I try to balance humor with my extreme passion for the liberation of all animals, along with research-based facts and well-placed usage of underground footage and disturbing imagery. The humor, as I said, is disarming, the legitimate facts lend credibility to my message and the imagery really shows the reality of what’s going on and gives a voice to the animals who are so often suffering and dying in silence behind closed doors. It’s a delicate balance to try to maintain, but when it all comes together, I’ve found it to be rather effective.
Also, there’s a reason that I chose the video format and the platform of YouTube for activism. In today’s culture, we have a limited attention span and we like things that are bright and shiny and moving - it’s got to be entertaining or we are onto the next thing. Using video and a platform like YouTube allows me to reach people all over the world. Video is engaging and grabs people - sometimes you can say more with an image or video clip than you can with an entire thesis. And I keep my videos rather brief because everyone can find a spare minute or two to watch something. It takes very little effort on their part. I’ve also created a website with accompanying blog posts to every video so that those who do want to take the time to read and find more resources can do so. Basically, in brief, I try to reach people at their level and allow them several options of how they want to take in the information.
4. What do you think are the biggest strengths of the vegan movement?
I think the biggest strength of the vegan movement is that we have the truth on our side. There’s no way to logically justify what we do to animals for our food, fashion, medicine, and entertainment. All the facts and all the legitimate arguments are on our side. This is reflected in the absurdity that often arises when people try to justify their behaviors.
5. What do you think are our biggest hindrances to getting the word out effectively?
Sometimes I feel that the greatest hindrance to the vegan movement is vegans. Unfortunately, as with every movement and every time a group of people tries to accomplish something, there arises infighting and fracturing off of different beliefs and approaches. I think we lose strength when we argue with each other over petty distinctions. The veal calf who is awaiting slaughter doesn’t care what semantic battle we might be having - he simply wants to live. Vegans arguing with vegans about what veganism is becomes a level of cruelty onto it’s own. To know what’s going on - to really have seen it and understood what these animals are going through and still spend one’s time in meaningless discussion and circular arguments is an absolute insult to the animals.
6. All of us need a “why vegan” elevator pitch. We’d love to hear yours.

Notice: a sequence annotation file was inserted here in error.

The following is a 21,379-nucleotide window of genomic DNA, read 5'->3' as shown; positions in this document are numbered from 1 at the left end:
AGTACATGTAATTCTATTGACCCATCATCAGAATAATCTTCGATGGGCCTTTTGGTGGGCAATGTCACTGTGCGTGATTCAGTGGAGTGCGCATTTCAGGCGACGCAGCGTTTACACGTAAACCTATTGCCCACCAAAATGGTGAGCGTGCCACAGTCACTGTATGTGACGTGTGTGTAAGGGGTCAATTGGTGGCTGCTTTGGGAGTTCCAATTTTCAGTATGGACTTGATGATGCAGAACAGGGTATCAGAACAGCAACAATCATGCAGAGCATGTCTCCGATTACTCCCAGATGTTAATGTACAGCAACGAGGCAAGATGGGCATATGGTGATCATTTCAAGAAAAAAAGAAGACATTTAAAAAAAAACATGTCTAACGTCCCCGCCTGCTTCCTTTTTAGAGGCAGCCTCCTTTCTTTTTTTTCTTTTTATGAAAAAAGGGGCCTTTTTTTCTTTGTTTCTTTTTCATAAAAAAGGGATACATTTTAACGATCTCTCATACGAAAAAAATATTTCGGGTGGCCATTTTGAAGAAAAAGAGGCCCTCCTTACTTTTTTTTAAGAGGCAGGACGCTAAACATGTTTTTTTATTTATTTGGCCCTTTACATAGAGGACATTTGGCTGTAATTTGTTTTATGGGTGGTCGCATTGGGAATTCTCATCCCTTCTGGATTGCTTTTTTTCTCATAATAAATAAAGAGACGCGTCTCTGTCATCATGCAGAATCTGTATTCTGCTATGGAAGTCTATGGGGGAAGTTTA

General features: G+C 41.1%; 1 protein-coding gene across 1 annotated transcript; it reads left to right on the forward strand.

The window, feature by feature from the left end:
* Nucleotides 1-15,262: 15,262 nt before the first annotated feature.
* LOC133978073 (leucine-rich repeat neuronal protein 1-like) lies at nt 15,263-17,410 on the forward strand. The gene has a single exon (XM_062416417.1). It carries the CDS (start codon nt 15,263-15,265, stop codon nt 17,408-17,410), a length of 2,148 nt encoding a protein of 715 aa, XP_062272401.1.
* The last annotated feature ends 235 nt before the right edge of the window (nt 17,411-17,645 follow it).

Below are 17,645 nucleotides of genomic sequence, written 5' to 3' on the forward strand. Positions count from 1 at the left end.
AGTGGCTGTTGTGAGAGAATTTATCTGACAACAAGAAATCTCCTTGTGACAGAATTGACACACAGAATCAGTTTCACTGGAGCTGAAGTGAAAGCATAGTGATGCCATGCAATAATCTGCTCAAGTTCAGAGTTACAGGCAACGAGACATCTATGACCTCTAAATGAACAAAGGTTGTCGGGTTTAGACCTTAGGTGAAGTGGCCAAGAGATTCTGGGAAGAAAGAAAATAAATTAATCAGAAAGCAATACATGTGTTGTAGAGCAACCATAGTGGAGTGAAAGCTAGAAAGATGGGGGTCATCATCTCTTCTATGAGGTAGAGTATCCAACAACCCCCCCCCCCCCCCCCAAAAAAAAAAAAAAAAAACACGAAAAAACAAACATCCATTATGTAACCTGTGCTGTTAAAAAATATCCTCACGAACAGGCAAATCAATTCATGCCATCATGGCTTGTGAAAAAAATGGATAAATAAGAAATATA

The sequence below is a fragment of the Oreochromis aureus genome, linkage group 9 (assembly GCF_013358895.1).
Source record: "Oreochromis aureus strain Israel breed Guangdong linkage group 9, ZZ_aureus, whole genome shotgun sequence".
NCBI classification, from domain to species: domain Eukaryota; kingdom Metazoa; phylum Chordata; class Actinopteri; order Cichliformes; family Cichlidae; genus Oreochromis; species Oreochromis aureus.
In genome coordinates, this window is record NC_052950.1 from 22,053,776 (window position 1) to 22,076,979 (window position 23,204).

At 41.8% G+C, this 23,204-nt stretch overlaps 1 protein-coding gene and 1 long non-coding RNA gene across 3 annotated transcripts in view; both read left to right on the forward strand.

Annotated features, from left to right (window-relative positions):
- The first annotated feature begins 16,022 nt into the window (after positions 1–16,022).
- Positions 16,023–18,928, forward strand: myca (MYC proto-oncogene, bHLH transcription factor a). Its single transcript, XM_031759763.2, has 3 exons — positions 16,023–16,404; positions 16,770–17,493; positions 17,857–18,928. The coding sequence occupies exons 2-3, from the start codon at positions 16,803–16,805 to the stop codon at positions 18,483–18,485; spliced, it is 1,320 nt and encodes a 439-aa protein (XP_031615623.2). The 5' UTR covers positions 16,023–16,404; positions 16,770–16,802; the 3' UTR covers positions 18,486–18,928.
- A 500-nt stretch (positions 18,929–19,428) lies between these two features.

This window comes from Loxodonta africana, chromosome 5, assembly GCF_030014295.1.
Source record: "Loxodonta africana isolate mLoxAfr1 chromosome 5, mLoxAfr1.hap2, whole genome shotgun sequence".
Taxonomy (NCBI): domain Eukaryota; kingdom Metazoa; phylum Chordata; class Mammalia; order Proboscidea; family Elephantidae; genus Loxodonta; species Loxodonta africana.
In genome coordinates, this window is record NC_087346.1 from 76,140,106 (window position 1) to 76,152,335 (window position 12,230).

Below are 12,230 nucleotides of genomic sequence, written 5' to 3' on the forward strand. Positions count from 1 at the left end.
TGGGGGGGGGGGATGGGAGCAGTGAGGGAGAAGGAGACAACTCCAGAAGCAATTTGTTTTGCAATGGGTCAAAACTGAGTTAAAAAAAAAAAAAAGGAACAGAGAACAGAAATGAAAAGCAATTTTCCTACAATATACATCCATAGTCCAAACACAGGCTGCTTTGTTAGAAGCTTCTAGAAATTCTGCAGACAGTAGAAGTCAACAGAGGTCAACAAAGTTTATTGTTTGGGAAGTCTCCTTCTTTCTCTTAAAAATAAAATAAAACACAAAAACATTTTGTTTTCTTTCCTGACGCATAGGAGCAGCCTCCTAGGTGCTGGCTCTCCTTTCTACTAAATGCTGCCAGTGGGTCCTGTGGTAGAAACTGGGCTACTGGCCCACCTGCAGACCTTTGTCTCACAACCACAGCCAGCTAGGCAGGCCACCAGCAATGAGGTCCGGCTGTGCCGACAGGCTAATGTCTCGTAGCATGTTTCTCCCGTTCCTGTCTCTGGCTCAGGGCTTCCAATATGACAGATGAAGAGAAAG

Honestly, I could go on about this for a long time, and I do have a section on my website that details the health, environmental, and ethical and moral reasoning behind veganism, but my true elevator pitch to the question “why vegan?” is “why not?” Try throwing that of someone who asks why you are vegan and see what their answer is. I guarantee you there will not be any depth and weight behind it.
7. Who are the people and what are the books, films, websites and organizations that have had the greatest influence on your veganism and your continuing evolution?
The greatest influence in my life as far as my activism is concerned is Gary Yourofsky. I was vegan long before I first heard Gary’s speech, but he lit a fire inside of me and gave me the tools I had desperately been searching for to make a difference for the animals. He showed me that education was the number one way to spread the message, and he helped me get out of myself and take action regardless of my fear.
I never stop learning and educating myself and I have a full library of books, too large to even detail here. I did find Dr. Charles Patterson’s Eternal Treblinka particularly influential.
8. Burn-out is so common among vegans: what do you do to unwind, recharge and inspire yourself?
Ha! Unwind and recharge? Oh, yeah, I forgot about that…it’s very true that burnout is common in this line of work. It is absolutely exhausting and emotionally draining. But it is so worth it. Still the recharging aspect of my life is something that I’m trying to work on and develop. I do realize its importance and it’s something I really need to improve on. I do try to do a little bit of yoga every day and, of course, spend time with my dog Ooby - though at times that seems like indentured servitude - she has high expectations, that one. :)
9. What is the issue nearest and dearest to your heart that you would like others to know more about?
For me the issue is always the animals. It’s all about them. I want people to know what they are experiencing. When you know that, I mean really know that, going vegan is no longer a choice or an option, it is a necessity, a total no-brainer, and the very least you can do. If you make that connection, you almost have no choice but to become an activist.
10. Please finish this sentence: “To me, being vegan is...”
…Not even a question.